But as news website Crikey points out, it is one not entirely without self-interest; Australia is after all a big exporter and consumer of coal, and comes third after China and the US in the global production ranks.

And it is also welcome politically.

Oil retreated below the $60 a barrel mark on Friday as crude’s recent weakness slump continued unabated.

A mildly bullish mid-term outlook from the International Energy Agency did little to lift sentiment.

The IEA, the energy watchdog of the developed world, said it expected global oil demand to rise by 1.7 per cent next year as economic activity is rekindled, with demand coming mainly from developing economies.

Wednesday’s US inventories data showing large increases gasoline and distillate inventories continued to drag on the market.

Kate Mackenzie

Desperate bulls won’t get much relief from the IEA, which has kept its 2009 oil demand growth forecast steady.

However its latest monthly oil market report is rather more optimistic on 2010; the demand forecast was upgraded from 1.4 per cent growth to 1.7 per cent, making next year look rather positive:

Source: IEA

If you think it looks too optimistic, however, the IEA points out that the 2010 forecast is based in part on a rebound from a sharp fall in 2009.

Sheila McNulty

Refining is becoming an increasingly problematic segment for the US oil majors. ConocoPhillips warned earlier this week in its interim report that its refining segment suffered difficulties in the second quarter, and now Chevron has confirmed the trend.

In announcing its interims, the US’ second biggest oil company said its refining profits were being squeezed by higher crude prices and the weak demand for petrol and diesel. Refiners are being forced to pay more for rising crude, but cannot pass that rising cost onto customers when demand is low.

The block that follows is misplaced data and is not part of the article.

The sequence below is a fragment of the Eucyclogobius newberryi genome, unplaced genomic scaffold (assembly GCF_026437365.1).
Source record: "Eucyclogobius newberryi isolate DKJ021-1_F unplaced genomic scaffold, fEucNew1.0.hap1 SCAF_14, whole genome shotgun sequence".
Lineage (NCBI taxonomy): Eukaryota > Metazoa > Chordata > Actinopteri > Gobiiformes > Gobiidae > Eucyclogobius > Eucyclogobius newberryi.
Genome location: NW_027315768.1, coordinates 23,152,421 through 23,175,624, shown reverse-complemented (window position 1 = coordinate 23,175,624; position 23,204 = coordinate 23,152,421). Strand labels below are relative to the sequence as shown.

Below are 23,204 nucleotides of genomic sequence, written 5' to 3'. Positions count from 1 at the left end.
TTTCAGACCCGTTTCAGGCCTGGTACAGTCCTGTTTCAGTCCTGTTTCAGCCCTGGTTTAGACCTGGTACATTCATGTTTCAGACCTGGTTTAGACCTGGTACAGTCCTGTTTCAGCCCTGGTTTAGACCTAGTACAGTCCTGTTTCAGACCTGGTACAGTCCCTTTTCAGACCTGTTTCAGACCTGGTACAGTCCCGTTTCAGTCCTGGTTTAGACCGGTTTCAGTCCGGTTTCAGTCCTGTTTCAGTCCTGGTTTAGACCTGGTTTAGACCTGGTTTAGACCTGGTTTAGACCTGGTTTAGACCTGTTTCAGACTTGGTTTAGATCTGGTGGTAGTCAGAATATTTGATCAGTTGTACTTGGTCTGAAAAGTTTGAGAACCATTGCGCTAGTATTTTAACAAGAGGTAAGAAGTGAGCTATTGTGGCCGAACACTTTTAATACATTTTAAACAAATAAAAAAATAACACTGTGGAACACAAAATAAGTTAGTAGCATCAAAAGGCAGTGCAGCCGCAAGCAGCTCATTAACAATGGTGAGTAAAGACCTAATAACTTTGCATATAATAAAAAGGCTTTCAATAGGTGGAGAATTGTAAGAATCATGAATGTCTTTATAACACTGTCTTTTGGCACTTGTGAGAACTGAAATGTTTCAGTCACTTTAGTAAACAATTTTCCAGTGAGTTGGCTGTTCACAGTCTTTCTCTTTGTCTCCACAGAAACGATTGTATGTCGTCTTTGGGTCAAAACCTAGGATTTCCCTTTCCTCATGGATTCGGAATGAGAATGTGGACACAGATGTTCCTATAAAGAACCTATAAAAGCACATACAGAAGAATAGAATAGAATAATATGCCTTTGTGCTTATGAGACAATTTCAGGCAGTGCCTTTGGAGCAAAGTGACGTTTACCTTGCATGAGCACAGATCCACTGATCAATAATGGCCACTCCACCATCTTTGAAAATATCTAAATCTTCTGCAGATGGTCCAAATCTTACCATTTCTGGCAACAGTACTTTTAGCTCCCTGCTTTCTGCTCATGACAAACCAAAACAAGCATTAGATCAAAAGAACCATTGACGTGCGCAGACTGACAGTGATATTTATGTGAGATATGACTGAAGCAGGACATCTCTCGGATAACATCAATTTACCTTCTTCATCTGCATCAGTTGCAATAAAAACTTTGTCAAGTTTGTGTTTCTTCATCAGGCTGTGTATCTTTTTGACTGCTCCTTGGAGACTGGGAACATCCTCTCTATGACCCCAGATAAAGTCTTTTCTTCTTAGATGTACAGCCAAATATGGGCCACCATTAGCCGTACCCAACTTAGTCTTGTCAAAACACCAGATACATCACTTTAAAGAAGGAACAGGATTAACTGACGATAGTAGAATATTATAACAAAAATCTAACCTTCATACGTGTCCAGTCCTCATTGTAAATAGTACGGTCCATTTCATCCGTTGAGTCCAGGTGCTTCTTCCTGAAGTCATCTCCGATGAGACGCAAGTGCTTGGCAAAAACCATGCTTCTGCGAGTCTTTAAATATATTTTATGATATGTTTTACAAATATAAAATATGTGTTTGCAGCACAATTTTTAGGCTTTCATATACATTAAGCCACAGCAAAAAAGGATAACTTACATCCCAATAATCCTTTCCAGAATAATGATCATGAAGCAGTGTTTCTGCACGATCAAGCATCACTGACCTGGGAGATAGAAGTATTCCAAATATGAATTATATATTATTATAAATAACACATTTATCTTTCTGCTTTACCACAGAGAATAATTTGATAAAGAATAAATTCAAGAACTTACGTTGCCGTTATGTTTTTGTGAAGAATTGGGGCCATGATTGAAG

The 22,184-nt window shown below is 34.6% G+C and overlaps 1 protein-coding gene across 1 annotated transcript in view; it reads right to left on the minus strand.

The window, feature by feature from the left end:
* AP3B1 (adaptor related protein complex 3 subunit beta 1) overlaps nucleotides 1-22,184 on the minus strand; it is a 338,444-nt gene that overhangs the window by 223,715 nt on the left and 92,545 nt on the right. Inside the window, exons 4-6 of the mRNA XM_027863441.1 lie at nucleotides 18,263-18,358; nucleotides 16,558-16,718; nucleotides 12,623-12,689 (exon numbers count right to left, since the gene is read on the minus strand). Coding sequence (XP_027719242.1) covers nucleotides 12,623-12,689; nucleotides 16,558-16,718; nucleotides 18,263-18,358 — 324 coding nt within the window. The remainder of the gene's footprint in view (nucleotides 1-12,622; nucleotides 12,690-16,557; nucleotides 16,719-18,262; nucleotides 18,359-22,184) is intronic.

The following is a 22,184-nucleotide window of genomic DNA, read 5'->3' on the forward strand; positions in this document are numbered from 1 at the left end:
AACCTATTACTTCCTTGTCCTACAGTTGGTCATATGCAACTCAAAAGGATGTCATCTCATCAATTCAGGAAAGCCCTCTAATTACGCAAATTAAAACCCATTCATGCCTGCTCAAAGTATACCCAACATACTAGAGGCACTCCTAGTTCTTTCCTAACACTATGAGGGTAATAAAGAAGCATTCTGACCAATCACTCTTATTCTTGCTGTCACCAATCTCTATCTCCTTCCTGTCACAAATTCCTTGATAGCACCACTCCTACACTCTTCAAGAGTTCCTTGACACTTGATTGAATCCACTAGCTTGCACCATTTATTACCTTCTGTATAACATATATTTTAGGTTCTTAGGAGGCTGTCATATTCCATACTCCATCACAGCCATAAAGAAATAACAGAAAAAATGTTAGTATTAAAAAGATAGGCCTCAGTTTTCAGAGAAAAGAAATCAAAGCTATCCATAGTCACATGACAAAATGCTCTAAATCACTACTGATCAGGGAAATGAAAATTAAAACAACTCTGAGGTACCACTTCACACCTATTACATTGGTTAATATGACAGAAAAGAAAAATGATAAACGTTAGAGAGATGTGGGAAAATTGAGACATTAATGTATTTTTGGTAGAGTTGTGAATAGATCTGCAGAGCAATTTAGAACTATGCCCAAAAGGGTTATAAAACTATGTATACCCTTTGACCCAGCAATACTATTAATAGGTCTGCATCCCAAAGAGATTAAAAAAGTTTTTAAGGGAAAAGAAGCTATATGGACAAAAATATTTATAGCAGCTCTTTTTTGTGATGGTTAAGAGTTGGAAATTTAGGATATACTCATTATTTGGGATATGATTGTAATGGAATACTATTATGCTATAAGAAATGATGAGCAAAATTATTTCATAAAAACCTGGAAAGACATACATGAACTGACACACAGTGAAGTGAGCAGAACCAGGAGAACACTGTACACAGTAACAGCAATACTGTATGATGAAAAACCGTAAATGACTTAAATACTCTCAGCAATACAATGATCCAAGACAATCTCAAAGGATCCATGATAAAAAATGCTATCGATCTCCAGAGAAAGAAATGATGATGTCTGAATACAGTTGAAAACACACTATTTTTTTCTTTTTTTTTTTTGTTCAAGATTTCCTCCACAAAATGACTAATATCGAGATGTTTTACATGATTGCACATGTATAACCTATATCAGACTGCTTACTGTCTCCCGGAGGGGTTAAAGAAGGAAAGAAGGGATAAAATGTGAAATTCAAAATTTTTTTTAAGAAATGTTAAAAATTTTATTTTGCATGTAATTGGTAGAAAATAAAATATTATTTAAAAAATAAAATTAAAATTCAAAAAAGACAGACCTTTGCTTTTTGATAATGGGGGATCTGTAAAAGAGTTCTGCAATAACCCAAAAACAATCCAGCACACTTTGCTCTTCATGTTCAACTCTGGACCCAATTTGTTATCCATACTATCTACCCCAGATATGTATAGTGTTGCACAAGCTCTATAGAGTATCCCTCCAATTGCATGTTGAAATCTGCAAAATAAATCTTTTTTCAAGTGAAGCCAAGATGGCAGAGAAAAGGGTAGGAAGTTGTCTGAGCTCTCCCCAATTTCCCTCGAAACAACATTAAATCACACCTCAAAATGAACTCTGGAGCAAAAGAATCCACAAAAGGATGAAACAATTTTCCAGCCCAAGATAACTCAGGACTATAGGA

On top of that, natural gas prices, another key profit maker for the majors, have been low throughout the quarter.

It does not look like rising oil prices will be enough to pull the majors through to stellar results this time around. But, politically, the timing could not be better.

The majors are under enough pressure from a Congress trying to show it is tough on fossil fuels and easy on renewables. The lower these companies stay under the public radar the better. Not pulling in record-breaking profits probably suits them just fine for now. It’s not as if they don’t have money in the bank.

Related links:

ConocoPhilips’ interims point to refining difficulties (FT Energy Source, 07/07/09)

James Fontanella-Khan

Climate change deal eludes big nations
Leaders of the world’s 16 biggest polluting countries failed to agree on targets (FT)

Venture investors set out terms for Centrica bid
Leading shareholders have agreed not to sell their stakes too cheaply (FT)

Russia majors profit even as oil price falls
Weaker ruble has reduced their costs (WSJ)

Transit states release tension on Nabucco
Pipeline to bring natural gas to the EU from the Caspian region    (FT)

Iraq to decide on Nassiriya oil field EPC in weeks
Oil minister a decision was due very soon (Platts)

Short View: Gilts and oil
How much regulation is needed? (FT)

PetroChina cleared to buy Osaka refinery stake
China has given approval to invest in Nippon Oil’s refinery (Reuters)

Anglo American picks new chairman
Sir John Parker’s appointment to reassure shareholders over miners independence (FT)